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Robert McGarveyYou have to hand it to Donald Trump – he’s done the seemingly impossible. The presumptive Republican nominee for the U.S. presidency has united the right and the left in outrage against his candidacy.

What’s so scary about Trump?

Respected Canadian columnist Terence Corcoran is fearful that a Trump presidency would signal the end of the North American Free Trade Agreement. He is shocked that “Nobody seems to care that Trump is threatening to blow up an international trade order.”

Business leaders are beginning to be alarmed. Jayson Myers, head of the Canadian Manufacturers and Exporters association, is concerned that his U.S. colleagues are – only now – awakening to the possibility that a future Republican president could overturn the entire global trading system with disastrous results.

But free traders aren’t the only ones lining up to kick Trump. His impressive list of critics range across the political spectrum, from Bernie Sanders on the far left to right-wing champion Rand Paul, who claims the Tea Party has been “hijacked and hoodwinked” by Trump.

With this remarkable array of detractors, what explains Trump’s popularity?

It’s increasingly clear that the failure of establishment candidates to address or deal with serious problems has opened the door for Trump and his prejudices.

The American public is tuning out a do-nothing Congress. The contempt is universal but directed at Republicans in particular, since their only goals seem to be to obstruct the business of government, demonize their political opposition, and ignore the growing anguish and frustration of the public.

In contrast to the constant refrain of obstructionist political double-talk, Trump entered the Republican nomination contest wild-eyed and angry. He’s loose lipped and unafraid to tackle tough issues like immigration (he said he would build a wall along the U.S.-Mexican border), terrorism (he’d ban Muslims from entering the country) and global chaos (he’d limit military interventions unless U.S. national interests were at stake).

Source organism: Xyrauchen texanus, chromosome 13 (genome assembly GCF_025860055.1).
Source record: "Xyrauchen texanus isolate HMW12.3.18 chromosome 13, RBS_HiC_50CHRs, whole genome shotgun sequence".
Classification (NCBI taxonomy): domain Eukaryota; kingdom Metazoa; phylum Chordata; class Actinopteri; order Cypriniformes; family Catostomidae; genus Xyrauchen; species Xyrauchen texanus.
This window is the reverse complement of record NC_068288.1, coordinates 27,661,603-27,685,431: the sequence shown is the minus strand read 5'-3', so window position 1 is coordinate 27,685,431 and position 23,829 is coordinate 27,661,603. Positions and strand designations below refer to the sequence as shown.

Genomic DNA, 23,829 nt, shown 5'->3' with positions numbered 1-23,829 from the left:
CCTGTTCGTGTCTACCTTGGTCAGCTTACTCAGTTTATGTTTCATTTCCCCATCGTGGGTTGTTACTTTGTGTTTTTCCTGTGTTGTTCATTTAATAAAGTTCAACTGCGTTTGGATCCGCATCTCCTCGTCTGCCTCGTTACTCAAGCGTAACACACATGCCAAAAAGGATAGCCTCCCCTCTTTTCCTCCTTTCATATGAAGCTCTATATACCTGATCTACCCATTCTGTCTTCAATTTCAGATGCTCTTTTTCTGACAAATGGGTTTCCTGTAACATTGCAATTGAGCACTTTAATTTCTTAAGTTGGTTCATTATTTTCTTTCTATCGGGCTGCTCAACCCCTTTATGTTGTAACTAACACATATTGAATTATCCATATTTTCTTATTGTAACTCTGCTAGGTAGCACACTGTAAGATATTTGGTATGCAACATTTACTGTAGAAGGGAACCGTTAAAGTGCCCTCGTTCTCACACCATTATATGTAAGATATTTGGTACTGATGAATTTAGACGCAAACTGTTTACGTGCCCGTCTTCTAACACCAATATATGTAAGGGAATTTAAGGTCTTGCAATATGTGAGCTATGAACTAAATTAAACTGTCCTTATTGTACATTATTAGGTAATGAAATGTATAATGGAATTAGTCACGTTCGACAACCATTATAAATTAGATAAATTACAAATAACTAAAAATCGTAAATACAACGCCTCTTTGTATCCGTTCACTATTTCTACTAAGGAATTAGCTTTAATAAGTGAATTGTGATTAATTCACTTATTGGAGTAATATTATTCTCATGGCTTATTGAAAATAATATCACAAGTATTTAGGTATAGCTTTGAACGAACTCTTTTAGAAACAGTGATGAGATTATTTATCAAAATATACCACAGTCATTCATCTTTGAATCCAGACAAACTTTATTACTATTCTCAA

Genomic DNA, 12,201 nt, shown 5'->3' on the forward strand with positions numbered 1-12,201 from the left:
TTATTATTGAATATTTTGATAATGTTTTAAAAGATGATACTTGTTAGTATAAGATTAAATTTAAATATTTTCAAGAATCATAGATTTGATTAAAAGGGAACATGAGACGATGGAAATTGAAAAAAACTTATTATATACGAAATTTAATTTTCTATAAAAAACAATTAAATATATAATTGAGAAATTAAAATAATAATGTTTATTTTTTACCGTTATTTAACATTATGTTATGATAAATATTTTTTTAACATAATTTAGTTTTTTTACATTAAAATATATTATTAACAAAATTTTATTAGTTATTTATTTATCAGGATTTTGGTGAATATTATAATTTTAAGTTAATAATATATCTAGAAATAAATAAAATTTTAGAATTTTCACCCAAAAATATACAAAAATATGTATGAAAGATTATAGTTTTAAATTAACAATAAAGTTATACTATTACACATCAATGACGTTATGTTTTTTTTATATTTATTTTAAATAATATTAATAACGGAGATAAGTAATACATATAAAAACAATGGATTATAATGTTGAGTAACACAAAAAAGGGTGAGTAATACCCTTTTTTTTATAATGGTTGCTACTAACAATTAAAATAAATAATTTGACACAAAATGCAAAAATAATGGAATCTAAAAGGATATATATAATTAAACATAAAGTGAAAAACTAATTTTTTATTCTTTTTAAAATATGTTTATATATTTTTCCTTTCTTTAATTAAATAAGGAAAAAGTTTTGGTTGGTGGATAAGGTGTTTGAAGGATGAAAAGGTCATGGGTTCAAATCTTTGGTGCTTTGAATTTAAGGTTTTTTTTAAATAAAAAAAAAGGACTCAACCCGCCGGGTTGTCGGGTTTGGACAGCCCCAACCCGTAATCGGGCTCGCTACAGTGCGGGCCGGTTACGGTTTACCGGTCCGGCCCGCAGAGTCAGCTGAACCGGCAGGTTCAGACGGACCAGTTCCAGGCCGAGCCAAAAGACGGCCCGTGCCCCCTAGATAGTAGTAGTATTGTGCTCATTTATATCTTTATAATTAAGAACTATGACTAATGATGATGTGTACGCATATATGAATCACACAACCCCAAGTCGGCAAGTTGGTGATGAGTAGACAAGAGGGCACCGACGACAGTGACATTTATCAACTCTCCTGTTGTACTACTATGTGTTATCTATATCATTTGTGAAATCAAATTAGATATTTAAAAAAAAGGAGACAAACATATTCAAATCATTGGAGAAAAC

Pundits of all political strips disagree vehemently with his solutions, but establishment politicians won’t even begin to address these serious subjects. The public increasingly wants to know why not?

Perhaps Trump’s most effective ace in the hole is the economy. A growing number of Americans feel that their country is falling behind – and, importantly, they’ve lost faith in the establishment’s willingness to protect their interests.

It was a Republican president, Abraham Lincoln, who famously said a republic is government “of the people, by the people, for the people.” Regrettably, a lot of Americans now believe that the U.S. is government of the privileged, by the privileged, for the privileged.

It doesn’t take a Harvard economist to see that while the stock market is rising and multinational businesses are prospering, the average American wage earner is suffering a loss of purchasing power and lifestyle. They’re more than willing to blame the establishment for betraying them and their future.

Perceptions (and misperceptions) are now more important than facts. In a recent article, Corcoran listed a catalogue of Trump misrepresentations: “His claims on U.S. trade deterioration are wrong. His repeated charge that the U.S. has lost employment due to free trade deals is grossly misleading and, on a net basis, inaccurate. His claim to be able to bring back manufacturing jobs from abroad cannot possibly be fulfilled.”

None of this seems to matter. The number of Trump supporters continues to grow and – shockingly – an increasing number of Sanders’ younger supporters are moving to Trump, unwilling to throw their support behind Democrat front-runner Hillary Clinton because they perceive her to be compromised by Wall Street and other big business interests.

Who’s afraid of Donald Trump? The establishment.

In reality, ‘free’ trade was never about advancing the welfare of nations; it’s focused on creating cost savings for multinational corporations and protecting the interests of investors. Instead of raising the living conditions and wages of all workers to western standards, ‘free’ trade has done the reverse, initiating a scramble to the bottom for wages and working conditions.

The establishment has had its way for 40 years, relying on reflex support from the public for free markets and an investor-friendly globalization agenda, and using its money to buy whatever votes are needed to maintain the status quo.

Trump has thrown a political grenade into the establishment camp and, whatever happens in November, he’s riding a wave of populist anger that could shake the foundations of the global order.

Robert McGarvey is an economic historian and former managing director of Merlin Consulting, a London, U.K.-based consulting firm. Robert’s most recent book is Futuromics: A Guide to Thriving in Capitalism’s Third Wave.

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